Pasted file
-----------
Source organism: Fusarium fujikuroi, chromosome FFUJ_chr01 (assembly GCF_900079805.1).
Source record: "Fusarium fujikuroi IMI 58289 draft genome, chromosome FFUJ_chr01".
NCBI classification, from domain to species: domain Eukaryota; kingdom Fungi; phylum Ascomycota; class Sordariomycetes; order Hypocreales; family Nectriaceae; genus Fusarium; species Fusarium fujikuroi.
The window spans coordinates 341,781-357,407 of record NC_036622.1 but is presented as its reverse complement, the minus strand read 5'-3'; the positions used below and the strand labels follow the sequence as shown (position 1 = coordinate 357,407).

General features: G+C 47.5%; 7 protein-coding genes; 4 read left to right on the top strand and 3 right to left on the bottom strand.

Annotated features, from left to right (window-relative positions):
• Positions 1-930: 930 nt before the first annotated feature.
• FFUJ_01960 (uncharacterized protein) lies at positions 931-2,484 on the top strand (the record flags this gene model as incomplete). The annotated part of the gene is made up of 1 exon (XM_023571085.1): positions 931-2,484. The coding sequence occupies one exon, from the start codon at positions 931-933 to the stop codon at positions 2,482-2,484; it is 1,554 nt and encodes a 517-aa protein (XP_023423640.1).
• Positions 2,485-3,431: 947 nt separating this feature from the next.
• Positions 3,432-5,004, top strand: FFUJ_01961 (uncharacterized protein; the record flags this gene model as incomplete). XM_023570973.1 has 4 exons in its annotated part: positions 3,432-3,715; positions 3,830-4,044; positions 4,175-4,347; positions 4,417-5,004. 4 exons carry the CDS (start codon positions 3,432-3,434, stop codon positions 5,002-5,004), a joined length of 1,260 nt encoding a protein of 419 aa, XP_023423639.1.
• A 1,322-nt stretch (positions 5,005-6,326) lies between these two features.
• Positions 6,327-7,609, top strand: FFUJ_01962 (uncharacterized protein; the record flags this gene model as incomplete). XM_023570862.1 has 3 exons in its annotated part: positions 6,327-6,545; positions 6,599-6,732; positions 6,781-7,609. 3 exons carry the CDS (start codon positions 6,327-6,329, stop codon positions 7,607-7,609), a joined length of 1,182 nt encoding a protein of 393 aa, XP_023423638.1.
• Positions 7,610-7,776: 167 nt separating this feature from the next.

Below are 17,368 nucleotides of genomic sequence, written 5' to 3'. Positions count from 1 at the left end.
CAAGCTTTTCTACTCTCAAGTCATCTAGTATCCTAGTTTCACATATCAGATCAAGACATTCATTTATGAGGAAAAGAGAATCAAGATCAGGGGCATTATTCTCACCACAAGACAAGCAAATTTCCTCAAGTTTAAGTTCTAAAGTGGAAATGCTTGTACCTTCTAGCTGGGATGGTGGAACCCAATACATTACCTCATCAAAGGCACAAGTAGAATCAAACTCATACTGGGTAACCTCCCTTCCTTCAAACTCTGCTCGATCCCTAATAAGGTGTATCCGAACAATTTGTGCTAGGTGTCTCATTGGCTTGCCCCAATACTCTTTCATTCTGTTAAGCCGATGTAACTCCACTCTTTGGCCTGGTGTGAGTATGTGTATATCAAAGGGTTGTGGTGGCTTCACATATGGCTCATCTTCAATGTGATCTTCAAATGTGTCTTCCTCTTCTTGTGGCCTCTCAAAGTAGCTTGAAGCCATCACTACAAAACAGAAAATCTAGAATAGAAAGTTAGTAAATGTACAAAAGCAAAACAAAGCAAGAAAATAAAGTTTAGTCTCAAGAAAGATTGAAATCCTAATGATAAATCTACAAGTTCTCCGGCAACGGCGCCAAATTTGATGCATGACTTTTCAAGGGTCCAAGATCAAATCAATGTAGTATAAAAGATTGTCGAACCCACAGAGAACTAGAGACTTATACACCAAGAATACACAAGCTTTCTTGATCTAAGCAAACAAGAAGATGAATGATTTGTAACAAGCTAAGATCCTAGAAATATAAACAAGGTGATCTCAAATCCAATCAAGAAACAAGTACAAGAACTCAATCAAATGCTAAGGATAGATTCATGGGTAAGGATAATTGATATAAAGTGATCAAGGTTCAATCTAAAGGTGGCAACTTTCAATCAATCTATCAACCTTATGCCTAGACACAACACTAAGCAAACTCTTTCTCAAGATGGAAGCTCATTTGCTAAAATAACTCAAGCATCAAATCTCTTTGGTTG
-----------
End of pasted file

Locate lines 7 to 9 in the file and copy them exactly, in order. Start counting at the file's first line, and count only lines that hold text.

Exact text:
• Positions 1-930: 930 nt before the first annotated feature.
• FFUJ_01960 (uncharacterized protein) lies at positions 931-2,484 on the top strand (the record flags this gene model as incomplete). The annotated part of the gene is made up of 1 exon (XM_023571085.1): positions 931-2,484. The coding sequence occupies one exon, from the start codon at positions 931-933 to the stop codon at positions 2,482-2,484; it is 1,554 nt and encodes a 517-aa protein (XP_023423640.1).
• Positions 2,485-3,431: 947 nt separating this feature from the next.